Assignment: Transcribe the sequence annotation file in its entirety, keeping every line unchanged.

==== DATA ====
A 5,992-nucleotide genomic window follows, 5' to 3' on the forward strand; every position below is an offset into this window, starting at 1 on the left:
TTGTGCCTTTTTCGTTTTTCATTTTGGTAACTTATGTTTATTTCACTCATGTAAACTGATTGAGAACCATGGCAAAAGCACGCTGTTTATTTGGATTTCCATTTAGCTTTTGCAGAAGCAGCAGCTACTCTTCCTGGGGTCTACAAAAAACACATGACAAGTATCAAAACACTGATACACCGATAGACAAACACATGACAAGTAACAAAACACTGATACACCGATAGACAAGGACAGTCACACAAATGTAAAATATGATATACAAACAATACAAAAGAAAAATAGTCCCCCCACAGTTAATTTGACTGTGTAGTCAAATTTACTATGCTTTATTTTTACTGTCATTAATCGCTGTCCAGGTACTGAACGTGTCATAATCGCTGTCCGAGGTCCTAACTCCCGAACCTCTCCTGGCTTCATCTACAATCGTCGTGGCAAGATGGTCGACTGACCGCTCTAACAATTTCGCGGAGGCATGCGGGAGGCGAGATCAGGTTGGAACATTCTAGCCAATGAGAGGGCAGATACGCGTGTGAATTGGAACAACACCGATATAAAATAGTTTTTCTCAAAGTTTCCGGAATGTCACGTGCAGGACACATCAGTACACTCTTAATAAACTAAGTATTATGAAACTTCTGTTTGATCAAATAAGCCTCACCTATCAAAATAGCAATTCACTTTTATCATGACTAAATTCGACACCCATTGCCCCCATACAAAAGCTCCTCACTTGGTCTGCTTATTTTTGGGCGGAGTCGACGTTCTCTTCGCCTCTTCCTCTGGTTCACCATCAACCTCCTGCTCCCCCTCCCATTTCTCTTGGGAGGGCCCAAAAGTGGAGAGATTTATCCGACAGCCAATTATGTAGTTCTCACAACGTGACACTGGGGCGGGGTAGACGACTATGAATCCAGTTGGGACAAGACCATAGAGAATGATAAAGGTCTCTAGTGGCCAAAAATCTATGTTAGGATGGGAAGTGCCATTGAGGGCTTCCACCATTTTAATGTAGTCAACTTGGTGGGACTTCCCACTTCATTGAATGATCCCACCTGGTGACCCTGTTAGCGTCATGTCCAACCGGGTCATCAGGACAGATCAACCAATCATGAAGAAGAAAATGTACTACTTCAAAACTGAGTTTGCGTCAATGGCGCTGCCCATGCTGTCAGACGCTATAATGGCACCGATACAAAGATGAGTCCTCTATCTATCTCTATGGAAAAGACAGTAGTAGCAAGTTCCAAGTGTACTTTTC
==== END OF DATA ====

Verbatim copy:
A 5,992-nucleotide genomic window follows, 5' to 3' on the forward strand; every position below is an offset into this window, starting at 1 on the left:
TTGTGCCTTTTTCGTTTTTCATTTTGGTAACTTATGTTTATTTCACTCATGTAAACTGATTGAGAACCATGGCAAAAGCACGCTGTTTATTTGGATTTCCATTTAGCTTTTGCAGAAGCAGCAGCTACTCTTCCTGGGGTCTACAAAAAACACATGACAAGTATCAAAACACTGATACACCGATAGACAAACACATGACAAGTAACAAAACACTGATACACCGATAGACAAGGACAGTCACACAAATGTAAAATATGATATACAAACAATACAAAAGAAAAATAGTCCCCCCACAGTTAATTTGACTGTGTAGTCAAATTTACTATGCTTTATTTTTACTGTCATTAATCGCTGTCCAGGTACTGAACGTGTCATAATCGCTGTCCGAGGTCCTAACTCCCGAACCTCTCCTGGCTTCATCTACAATCGTCGTGGCAAGATGGTCGACTGACCGCTCTAACAATTTCGCGGAGGCATGCGGGAGGCGAGATCAGGTTGGAACATTCTAGCCAATGAGAGGGCAGATACGCGTGTGAATTGGAACAACACCGATATAAAATAGTTTTTCTCAAAGTTTCCGGAATGTCACGTGCAGGACACATCAGTACACTCTTAATAAACTAAGTATTATGAAACTTCTGTTTGATCAAATAAGCCTCACCTATCAAAATAGCAATTCACTTTTATCATGACTAAATTCGACACCCATTGCCCCCATACAAAAGCTCCTCACTTGGTCTGCTTATTTTTGGGCGGAGTCGACGTTCTCTTCGCCTCTTCCTCTGGTTCACCATCAACCTCCTGCTCCCCCTCCCATTTCTCTTGGGAGGGCCCAAAAGTGGAGAGATTTATCCGACAGCCAATTATGTAGTTCTCACAACGTGACACTGGGGCGGGGTAGACGACTATGAATCCAGTTGGGACAAGACCATAGAGAATGATAAAGGTCTCTAGTGGCCAAAAATCTATGTTAGGATGGGAAGTGCCATTGAGGGCTTCCACCATTTTAATGTAGTCAACTTGGTGGGACTTCCCACTTCATTGAATGATCCCACCTGGTGACCCTGTTAGCGTCATGTCCAACCGGGTCATCAGGACAGATCAACCAATCATGAAGAAGAAAATGTACTACTTCAAAACTGAGTTTGCGTCAATGGCGCTGCCCATGCTGTCAGACGCTATAATGGCACCGATACAAAGATGAGTCCTCTATCTATCTCTATGGAAAAGACAGTAGTAGCAAGTTCCAAGTGTACTTTTC